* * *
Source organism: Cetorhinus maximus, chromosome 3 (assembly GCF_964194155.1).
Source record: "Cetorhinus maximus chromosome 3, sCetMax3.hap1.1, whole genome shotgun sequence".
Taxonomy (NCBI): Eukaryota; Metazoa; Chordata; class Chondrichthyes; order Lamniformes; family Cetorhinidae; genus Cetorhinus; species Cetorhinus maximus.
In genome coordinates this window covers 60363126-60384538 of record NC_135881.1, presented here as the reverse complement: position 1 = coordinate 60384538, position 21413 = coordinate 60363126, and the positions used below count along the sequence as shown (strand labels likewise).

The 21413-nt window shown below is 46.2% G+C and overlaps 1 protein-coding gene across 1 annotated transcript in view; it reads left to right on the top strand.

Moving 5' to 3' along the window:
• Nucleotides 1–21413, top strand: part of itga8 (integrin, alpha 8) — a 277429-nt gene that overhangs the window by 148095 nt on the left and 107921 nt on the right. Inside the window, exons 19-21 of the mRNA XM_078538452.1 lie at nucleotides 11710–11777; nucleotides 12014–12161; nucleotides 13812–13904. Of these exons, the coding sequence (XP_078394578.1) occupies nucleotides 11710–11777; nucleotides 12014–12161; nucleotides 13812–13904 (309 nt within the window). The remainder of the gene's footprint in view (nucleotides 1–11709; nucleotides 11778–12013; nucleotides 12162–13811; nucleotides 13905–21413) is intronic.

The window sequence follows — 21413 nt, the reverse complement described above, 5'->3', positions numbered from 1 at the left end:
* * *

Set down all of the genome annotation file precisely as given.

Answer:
Source organism: Cetorhinus maximus, chromosome 3 (assembly GCF_964194155.1).
Source record: "Cetorhinus maximus chromosome 3, sCetMax3.hap1.1, whole genome shotgun sequence".
Taxonomy (NCBI): Eukaryota; Metazoa; Chordata; class Chondrichthyes; order Lamniformes; family Cetorhinidae; genus Cetorhinus; species Cetorhinus maximus.
In genome coordinates this window covers 60363126-60384538 of record NC_135881.1, presented here as the reverse complement: position 1 = coordinate 60384538, position 21413 = coordinate 60363126, and the positions used below count along the sequence as shown (strand labels likewise).

The 21413-nt window shown below is 46.2% G+C and overlaps 1 protein-coding gene across 1 annotated transcript in view; it reads left to right on the top strand.

Moving 5' to 3' along the window:
• Nucleotides 1–21413, top strand: part of itga8 (integrin, alpha 8) — a 277429-nt gene that overhangs the window by 148095 nt on the left and 107921 nt on the right. Inside the window, exons 19-21 of the mRNA XM_078538452.1 lie at nucleotides 11710–11777; nucleotides 12014–12161; nucleotides 13812–13904. Of these exons, the coding sequence (XP_078394578.1) occupies nucleotides 11710–11777; nucleotides 12014–12161; nucleotides 13812–13904 (309 nt within the window). The remainder of the gene's footprint in view (nucleotides 1–11709; nucleotides 11778–12013; nucleotides 12162–13811; nucleotides 13905–21413) is intronic.

The window sequence follows — 21413 nt, the reverse complement described above, 5'->3', positions numbered from 1 at the left end: